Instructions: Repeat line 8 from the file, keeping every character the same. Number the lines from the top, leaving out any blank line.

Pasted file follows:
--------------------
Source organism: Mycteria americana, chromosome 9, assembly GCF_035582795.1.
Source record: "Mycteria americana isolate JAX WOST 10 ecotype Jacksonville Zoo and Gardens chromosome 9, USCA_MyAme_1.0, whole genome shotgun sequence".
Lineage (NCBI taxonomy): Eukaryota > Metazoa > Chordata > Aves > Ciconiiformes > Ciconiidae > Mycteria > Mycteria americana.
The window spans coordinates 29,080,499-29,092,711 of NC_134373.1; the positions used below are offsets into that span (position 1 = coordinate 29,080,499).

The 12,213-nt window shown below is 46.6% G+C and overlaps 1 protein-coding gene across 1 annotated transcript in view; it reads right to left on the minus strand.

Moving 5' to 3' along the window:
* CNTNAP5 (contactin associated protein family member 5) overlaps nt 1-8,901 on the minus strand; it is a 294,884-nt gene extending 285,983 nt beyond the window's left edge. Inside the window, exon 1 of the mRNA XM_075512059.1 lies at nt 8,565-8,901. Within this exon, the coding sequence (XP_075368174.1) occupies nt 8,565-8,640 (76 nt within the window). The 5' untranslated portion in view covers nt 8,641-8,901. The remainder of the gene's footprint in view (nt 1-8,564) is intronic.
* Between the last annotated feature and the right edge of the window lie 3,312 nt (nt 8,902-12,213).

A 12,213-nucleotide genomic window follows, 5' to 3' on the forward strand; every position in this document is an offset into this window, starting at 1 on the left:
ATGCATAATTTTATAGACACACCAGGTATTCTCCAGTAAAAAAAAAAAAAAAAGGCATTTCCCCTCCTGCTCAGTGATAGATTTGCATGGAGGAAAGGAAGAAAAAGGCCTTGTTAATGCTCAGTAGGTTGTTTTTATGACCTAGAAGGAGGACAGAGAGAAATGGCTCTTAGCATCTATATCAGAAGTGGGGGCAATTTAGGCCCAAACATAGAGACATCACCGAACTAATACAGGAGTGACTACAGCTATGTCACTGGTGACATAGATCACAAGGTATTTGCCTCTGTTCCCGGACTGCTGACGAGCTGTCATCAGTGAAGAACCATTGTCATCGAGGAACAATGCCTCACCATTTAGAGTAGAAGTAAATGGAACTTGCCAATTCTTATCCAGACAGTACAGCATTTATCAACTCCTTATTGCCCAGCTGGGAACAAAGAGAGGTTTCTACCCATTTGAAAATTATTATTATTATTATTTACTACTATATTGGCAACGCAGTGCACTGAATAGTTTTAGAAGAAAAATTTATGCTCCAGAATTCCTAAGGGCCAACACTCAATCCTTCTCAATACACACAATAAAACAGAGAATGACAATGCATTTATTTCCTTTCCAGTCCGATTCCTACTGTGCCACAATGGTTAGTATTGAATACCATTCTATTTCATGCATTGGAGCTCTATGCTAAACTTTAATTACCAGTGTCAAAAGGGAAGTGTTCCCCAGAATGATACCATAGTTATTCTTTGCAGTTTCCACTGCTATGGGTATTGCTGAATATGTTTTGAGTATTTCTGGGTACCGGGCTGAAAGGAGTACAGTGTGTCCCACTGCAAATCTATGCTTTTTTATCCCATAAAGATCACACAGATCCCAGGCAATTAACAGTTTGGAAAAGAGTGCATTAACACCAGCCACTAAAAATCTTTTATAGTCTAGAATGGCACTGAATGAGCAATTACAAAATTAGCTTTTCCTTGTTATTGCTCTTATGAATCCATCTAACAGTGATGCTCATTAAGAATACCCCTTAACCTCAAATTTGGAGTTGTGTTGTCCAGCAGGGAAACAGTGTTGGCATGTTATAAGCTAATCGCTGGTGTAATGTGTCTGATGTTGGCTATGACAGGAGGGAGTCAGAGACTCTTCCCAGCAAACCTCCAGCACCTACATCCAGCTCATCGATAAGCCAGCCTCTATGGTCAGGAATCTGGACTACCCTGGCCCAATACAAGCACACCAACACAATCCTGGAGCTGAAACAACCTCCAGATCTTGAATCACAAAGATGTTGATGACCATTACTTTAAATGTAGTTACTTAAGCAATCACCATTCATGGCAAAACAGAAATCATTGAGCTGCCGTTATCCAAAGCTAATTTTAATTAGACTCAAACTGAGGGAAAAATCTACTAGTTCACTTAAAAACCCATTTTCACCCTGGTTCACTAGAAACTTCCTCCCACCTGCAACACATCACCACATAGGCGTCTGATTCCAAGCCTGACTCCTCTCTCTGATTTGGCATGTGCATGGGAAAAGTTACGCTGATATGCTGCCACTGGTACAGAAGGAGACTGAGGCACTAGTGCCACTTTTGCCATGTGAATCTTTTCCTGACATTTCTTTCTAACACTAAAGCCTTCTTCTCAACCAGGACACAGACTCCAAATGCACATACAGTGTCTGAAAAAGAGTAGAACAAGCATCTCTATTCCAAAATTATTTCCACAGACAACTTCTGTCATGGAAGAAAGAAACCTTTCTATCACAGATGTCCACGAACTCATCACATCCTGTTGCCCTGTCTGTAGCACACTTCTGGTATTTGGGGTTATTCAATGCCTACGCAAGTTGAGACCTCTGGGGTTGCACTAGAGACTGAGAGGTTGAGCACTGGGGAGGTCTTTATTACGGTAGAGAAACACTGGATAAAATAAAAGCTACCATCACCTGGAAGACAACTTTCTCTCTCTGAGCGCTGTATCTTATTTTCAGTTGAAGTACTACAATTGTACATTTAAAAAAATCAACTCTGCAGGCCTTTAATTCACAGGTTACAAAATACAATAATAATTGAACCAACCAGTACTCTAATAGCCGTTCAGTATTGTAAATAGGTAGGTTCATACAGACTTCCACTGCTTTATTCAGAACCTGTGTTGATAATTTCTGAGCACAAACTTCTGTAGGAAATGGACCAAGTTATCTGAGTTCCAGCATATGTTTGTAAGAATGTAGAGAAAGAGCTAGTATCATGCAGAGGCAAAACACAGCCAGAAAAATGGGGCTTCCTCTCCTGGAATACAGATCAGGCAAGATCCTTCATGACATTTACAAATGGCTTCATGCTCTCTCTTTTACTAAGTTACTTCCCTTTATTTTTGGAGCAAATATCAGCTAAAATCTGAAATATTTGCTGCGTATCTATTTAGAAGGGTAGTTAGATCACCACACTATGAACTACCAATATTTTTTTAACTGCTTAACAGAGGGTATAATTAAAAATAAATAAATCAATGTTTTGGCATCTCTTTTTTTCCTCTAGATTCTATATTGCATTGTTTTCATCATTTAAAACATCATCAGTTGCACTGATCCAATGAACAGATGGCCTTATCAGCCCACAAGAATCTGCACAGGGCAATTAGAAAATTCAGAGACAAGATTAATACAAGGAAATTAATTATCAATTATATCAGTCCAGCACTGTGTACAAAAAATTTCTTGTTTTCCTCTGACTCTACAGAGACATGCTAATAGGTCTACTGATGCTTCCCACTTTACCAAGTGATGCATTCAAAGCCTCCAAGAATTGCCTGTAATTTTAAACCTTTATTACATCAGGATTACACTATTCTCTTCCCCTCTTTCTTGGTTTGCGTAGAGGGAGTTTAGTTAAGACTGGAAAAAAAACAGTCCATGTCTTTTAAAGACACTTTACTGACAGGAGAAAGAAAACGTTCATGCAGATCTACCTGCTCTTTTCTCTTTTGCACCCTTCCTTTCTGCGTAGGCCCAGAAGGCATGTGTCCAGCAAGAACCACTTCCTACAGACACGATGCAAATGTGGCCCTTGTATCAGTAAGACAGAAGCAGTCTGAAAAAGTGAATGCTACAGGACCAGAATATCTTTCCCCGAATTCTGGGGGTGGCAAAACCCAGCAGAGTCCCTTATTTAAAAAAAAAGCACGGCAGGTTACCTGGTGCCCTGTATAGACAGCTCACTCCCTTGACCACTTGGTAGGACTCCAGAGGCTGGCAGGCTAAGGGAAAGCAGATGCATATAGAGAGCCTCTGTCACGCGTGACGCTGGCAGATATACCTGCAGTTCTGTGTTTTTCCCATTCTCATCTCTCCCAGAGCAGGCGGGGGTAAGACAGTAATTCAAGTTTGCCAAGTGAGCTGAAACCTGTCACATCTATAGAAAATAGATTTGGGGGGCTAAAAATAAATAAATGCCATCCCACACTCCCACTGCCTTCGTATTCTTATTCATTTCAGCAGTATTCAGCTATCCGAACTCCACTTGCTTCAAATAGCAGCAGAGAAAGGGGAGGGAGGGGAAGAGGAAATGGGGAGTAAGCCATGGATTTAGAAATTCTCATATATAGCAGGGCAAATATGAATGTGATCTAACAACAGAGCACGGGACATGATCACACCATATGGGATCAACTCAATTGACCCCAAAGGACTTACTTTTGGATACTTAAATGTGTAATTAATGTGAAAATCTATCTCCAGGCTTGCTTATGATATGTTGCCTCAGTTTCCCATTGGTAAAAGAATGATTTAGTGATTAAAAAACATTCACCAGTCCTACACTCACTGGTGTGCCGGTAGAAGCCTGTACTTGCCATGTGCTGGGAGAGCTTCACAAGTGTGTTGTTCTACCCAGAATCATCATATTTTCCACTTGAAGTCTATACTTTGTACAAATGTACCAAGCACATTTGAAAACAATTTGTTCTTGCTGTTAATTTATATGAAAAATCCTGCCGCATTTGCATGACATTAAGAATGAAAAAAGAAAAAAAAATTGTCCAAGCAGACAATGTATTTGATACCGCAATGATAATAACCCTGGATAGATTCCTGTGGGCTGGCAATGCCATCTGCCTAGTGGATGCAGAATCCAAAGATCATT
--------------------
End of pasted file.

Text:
* Between the last annotated feature and the right edge of the window lie 3,312 nt (nt 8,902-12,213).